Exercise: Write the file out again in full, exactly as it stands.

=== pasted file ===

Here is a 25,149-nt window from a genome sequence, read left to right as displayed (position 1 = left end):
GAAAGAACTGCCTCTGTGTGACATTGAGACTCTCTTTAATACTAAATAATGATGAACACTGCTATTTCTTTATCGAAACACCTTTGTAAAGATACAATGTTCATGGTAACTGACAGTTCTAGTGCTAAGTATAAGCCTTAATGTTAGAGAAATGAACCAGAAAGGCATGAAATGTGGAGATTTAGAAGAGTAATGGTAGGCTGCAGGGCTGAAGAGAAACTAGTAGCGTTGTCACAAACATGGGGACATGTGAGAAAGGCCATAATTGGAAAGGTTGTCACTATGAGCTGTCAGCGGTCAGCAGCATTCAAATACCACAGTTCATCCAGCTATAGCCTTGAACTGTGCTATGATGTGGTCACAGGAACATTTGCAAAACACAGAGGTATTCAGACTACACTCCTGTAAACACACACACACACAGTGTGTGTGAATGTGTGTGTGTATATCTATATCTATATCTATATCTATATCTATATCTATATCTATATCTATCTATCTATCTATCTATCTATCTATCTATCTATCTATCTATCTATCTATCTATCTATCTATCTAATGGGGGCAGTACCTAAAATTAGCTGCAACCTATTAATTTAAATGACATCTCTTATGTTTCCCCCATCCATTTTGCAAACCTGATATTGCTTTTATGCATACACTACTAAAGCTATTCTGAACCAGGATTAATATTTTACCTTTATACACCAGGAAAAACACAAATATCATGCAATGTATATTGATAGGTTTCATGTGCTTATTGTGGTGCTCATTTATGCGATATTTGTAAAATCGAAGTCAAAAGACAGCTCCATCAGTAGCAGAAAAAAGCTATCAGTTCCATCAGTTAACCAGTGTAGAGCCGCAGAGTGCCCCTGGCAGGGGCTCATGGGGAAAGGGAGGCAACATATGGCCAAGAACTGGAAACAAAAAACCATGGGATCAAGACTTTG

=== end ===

Here is a 25,149-nt window from a genome sequence, read left to right as displayed (position 1 = left end):
GAAAGAACTGCCTCTGTGTGACATTGAGACTCTCTTTAATACTAAATAATGATGAACACTGCTATTTCTTTATCGAAACACCTTTGTAAAGATACAATGTTCATGGTAACTGACAGTTCTAGTGCTAAGTATAAGCCTTAATGTTAGAGAAATGAACCAGAAAGGCATGAAATGTGGAGATTTAGAAGAGTAATGGTAGGCTGCAGGGCTGAAGAGAAACTAGTAGCGTTGTCACAAACATGGGGACATGTGAGAAAGGCCATAATTGGAAAGGTTGTCACTATGAGCTGTCAGCGGTCAGCAGCATTCAAATACCACAGTTCATCCAGCTATAGCCTTGAACTGTGCTATGATGTGGTCACAGGAACATTTGCAAAACACAGAGGTATTCAGACTACACTCCTGTAAACACACACACACACAGTGTGTGTGAATGTGTGTGTGTATATCTATATCTATATCTATATCTATATCTATATCTATATCTATATCTATCTATCTATCTATCTATCTATCTATCTATCTATCTATCTATCTATCTATCTATCTATCTATCTAATGGGGGCAGTACCTAAAATTAGCTGCAACCTATTAATTTAAATGACATCTCTTATGTTTCCCCCATCCATTTTGCAAACCTGATATTGCTTTTATGCATACACTACTAAAGCTATTCTGAACCAGGATTAATATTTTACCTTTATACACCAGGAAAAACACAAATATCATGCAATGTATATTGATAGGTTTCATGTGCTTATTGTGGTGCTCATTTATGCGATATTTGTAAAATCGAAGTCAAAAGACAGCTCCATCAGTAGCAGAAAAAAGCTATCAGTTCCATCAGTTAACCAGTGTAGAGCCGCAGAGTGCCCCTGGCAGGGGCTCATGGGGAAAGGGAGGCAACATATGGCCAAGAACTGGAAACAAAAAACCATGGGATCAAGACTTTG